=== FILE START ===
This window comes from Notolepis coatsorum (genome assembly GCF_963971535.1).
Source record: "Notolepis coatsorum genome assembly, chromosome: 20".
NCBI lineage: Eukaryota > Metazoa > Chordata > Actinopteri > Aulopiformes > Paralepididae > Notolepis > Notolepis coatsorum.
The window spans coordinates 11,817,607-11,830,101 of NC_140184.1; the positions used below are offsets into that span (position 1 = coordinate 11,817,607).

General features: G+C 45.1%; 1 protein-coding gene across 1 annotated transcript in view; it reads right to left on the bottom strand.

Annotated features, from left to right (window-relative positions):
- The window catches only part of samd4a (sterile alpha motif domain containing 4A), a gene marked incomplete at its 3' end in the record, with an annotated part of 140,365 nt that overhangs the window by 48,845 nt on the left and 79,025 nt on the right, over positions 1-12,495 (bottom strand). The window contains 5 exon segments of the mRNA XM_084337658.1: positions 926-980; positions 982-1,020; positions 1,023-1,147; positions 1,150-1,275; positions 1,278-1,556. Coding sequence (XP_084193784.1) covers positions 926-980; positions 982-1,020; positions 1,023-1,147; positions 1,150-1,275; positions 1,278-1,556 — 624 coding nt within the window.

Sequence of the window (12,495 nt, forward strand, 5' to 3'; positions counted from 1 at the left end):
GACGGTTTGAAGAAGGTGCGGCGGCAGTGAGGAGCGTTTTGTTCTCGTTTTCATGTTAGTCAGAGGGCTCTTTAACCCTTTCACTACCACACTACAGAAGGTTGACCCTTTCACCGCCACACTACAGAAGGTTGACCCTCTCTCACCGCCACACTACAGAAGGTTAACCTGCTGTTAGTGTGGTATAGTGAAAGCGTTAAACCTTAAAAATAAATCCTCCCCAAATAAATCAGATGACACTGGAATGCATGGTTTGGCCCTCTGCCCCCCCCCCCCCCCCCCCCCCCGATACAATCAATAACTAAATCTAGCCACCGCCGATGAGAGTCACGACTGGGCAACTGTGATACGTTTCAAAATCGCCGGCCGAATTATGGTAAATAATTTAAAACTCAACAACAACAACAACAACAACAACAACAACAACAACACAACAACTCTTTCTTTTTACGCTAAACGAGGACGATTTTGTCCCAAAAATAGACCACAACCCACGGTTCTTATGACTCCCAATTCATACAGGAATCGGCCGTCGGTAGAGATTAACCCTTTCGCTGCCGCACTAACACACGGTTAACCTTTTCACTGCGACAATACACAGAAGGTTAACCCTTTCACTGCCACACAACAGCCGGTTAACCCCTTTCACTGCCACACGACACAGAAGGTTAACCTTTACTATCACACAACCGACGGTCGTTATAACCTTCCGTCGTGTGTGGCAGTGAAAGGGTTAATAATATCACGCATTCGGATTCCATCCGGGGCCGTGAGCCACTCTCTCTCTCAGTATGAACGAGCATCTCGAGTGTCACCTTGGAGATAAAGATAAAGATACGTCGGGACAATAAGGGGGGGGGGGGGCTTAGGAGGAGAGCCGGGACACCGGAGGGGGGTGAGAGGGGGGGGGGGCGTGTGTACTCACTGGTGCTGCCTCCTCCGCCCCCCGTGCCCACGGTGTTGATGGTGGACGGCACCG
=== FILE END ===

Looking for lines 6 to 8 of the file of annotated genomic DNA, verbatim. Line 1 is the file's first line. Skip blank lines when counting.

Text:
Annotated features, from left to right (window-relative positions):
- The window catches only part of samd4a (sterile alpha motif domain containing 4A), a gene marked incomplete at its 3' end in the record, with an annotated part of 140,365 nt that overhangs the window by 48,845 nt on the left and 79,025 nt on the right, over positions 1-12,495 (bottom strand). The window contains 5 exon segments of the mRNA XM_084337658.1: positions 926-980; positions 982-1,020; positions 1,023-1,147; positions 1,150-1,275; positions 1,278-1,556. Coding sequence (XP_084193784.1) covers positions 926-980; positions 982-1,020; positions 1,023-1,147; positions 1,150-1,275; positions 1,278-1,556 — 624 coding nt within the window.

Sequence of the window (12,495 nt, forward strand, 5' to 3'; positions counted from 1 at the left end):